Do You Know Where Your Travel Data Are?

 

By Robert McGarvey

 

You are your data. That is today’s reality and, increasingly, travel and hospitality providers want your data by the bushel, in order, they suggest, to deliver better, more personalized services.

Do you trust them with your data?  

Of course we already do.  They have our credit card info, airlines have our Known Traveler Number or similar, airlines and hotels alike often have our passport numbers.

But they want more, lots more.

Some travelers are pushing back.  The 2018 IATA Global Passenger Survey found mounting unease on our parts.   Reported IATA: “65% of passengers are willing to share additional personal information (e.g. address of destination, travel purpose, picture) to speed up their processing at the airport vs 70% in 2017.”

Reported TNOOZ: “A drop of five percentage points in consumer confidence when it comes to how airlines and airports  manage their information is notable, but it doesn’t take away from the fact that the majority of respondents still wanted to benefit from personalization.”

That is the reality. Fewer passengers today are eager to part with their personal data – but still a majority are ready to do so.

But when provoked we will pull the data plug. Facebook is a glaring case in point.  Pew elaborated: “Just over half of Facebook users ages 18 and older (54%) say they have adjusted their privacy settings in the past 12 months, according to a new Pew Research Center survey. Around four-in-ten (42%) say they have taken a break from checking the platform for a period of several weeks or more, while around a quarter (26%) say they have deleted the Facebook app from their cellphone. All told, some 74% of Facebook users say they have taken at least one of these three actions in the past year.”

So users are striking back.

Sort of. 

But we are not necessarily targeting all users of our data.

That vagary arises in a reading of an Eater report on a coffee shop called Shiru that trades a free cup of java when a user tells a lot about him-or  herself. Said Eater: “The cafe, an offshoot of a Japanese chain now open in Providence, Rhode Island, mainly serves students from nearby Brown University. For each transaction, a cashier asks for customers’ names, birthdays, phone numbers, email addresses, majors, and professional interests before serving them their caffeine fix — no U.S. currency accepted (professors are allowed to pay for their drinks with cold hard cash, however).”

Eater elaborated: “Restaurants, be they independent fine dining restaurants or quick-service chains, have long tracked customer preferences via various methods (think of a savvy maitre’d who remembers a VIP customer’s birthday, or a server who automatically brings a patron’s favorite cocktail). But as the restaurant industry grows more competitive and sales growth has slowed, restaurants are resorting to new ways to remain competitive, and obsessively tracking data to figure out what exactly their customers want is a big part of that.”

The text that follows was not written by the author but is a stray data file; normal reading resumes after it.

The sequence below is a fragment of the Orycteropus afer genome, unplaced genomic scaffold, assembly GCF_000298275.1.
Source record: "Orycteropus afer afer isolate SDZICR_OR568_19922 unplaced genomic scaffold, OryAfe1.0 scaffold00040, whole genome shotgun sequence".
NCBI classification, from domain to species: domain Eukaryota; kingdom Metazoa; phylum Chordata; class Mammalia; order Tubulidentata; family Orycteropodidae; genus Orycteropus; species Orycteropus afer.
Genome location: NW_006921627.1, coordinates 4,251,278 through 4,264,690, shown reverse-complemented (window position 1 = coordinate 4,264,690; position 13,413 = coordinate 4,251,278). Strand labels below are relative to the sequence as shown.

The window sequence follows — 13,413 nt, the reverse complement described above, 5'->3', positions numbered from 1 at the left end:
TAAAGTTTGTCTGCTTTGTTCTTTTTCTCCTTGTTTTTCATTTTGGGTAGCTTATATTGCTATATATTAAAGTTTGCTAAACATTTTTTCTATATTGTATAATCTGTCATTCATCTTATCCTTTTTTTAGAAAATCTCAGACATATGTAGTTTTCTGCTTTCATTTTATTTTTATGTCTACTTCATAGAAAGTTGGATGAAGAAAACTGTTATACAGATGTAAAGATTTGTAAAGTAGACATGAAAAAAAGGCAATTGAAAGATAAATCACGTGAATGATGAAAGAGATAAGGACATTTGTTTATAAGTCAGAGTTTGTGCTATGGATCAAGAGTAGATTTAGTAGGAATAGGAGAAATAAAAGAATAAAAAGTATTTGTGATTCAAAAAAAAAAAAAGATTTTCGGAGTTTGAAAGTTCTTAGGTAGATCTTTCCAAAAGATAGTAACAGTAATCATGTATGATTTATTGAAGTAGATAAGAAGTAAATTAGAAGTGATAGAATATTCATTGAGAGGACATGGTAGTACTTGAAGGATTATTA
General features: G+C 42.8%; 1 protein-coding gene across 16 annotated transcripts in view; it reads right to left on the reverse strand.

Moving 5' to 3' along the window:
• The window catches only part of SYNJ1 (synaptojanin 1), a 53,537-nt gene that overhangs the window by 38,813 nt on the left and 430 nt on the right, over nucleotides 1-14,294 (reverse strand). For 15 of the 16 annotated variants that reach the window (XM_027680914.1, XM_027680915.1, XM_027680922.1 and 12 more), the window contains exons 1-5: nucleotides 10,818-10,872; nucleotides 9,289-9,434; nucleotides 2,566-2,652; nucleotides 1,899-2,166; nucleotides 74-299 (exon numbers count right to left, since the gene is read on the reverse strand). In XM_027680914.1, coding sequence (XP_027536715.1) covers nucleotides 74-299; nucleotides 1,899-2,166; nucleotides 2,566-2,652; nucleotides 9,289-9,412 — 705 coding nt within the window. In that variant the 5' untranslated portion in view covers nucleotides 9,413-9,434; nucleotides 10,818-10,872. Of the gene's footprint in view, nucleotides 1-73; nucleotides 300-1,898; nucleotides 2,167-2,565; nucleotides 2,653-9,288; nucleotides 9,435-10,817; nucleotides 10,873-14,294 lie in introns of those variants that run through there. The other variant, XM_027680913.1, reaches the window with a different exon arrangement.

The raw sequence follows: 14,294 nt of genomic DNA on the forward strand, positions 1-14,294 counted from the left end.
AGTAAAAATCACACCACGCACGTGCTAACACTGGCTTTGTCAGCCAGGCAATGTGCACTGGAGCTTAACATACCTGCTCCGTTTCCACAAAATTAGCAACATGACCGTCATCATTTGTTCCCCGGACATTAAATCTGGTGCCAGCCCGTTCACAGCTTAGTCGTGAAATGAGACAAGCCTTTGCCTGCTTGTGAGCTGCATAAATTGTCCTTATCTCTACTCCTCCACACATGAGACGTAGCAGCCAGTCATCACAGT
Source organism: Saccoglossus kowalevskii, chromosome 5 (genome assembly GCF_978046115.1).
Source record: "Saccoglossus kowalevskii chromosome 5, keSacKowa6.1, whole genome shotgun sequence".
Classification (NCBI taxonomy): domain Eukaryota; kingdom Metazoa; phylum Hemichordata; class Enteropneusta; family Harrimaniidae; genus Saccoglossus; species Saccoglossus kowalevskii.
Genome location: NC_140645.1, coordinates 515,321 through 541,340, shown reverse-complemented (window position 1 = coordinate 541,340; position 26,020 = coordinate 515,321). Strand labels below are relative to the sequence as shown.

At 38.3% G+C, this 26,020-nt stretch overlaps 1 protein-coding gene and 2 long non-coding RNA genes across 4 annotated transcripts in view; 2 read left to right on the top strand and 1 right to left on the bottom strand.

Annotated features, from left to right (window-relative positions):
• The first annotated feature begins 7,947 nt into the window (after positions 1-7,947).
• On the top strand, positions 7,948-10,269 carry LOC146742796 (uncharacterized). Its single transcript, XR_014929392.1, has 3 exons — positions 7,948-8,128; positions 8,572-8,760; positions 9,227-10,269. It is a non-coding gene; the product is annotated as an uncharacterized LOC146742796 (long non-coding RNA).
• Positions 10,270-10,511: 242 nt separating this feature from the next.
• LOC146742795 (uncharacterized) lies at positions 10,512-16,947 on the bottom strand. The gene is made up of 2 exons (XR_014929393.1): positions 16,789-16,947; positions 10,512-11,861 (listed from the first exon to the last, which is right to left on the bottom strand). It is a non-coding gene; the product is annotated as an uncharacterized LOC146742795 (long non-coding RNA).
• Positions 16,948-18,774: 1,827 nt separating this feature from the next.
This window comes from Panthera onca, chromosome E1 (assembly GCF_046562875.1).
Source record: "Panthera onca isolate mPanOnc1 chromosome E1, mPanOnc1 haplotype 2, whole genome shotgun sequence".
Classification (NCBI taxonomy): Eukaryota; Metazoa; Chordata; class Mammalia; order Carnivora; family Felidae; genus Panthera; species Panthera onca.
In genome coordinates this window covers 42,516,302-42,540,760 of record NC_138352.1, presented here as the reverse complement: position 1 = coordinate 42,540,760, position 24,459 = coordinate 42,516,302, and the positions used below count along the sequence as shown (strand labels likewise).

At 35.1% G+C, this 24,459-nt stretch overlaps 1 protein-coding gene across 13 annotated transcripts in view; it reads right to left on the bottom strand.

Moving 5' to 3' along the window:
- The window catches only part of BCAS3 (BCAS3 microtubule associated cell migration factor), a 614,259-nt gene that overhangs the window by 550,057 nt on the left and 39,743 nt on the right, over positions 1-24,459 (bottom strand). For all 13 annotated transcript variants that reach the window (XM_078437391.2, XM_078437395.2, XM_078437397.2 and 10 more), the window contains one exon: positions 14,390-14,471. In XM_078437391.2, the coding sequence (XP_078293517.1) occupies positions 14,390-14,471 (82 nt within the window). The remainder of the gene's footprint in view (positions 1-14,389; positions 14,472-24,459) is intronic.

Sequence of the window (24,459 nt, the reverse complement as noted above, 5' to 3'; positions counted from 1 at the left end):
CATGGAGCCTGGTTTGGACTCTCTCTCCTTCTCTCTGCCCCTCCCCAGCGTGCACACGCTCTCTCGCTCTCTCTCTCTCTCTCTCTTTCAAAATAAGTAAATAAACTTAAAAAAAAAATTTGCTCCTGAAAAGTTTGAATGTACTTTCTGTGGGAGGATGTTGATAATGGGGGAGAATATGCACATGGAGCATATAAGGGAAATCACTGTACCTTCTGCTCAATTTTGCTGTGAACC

We are complicit in this. Often.

There’s lots of confusion in the mix.  Reported TNOOZ: “A survey of over 2,000 British travelers, conducted by YouGov for Pegasystems, revealed that 73% of consumers would not be willing to give airlines more personal data for personalized services, while 43% wanted airlines to remember their personal interests and preferences when they travel.”

It’s hard to reconcile that divide.  Except to believe many of us are baffled about how our data are used.

Clarity comes down to simple questions.

How much data are you willing to part with?

In return for what?

There are more questions such as can you trust the company you are turning data over to, will they protect it? With whom will they share it?

My personal belief is that the data I share is no longer in my control and it may wind up in places I wish it hadn’t.

So I usually fill out loyalty program enrollment – which I may well want for the discounts – with bogus info, a bad phone number, for instance, and possibly an errant name.  

Lie to grocers and restaurants is my advice. If you can get the perks you want but part with no real data, what’s to lose?

I can’t do that on airline info, however, because I have to show ID to fly.

Really we are in a bind with airlines and, typically, too hotels which ask for a driver’s license or similar on check in.  

I’ve thought about buying a “novelty” driver’s license.  I’d need a credit card in that fake name too so the hassles mount. That could throw hotels off the scet however.

But we can – and should – limit what data we offer beyond the bare basics needed for a flight and a room.

And I will do that.

Will you?

 

1 thought on “Do You Know Where Your Travel Data Are?”

  1. I’ve been leaving fake data for years. A website needs to know only that I am of legal age for whatever information they are giving. I have a database which keeps track of which birth dates etc. I have given.

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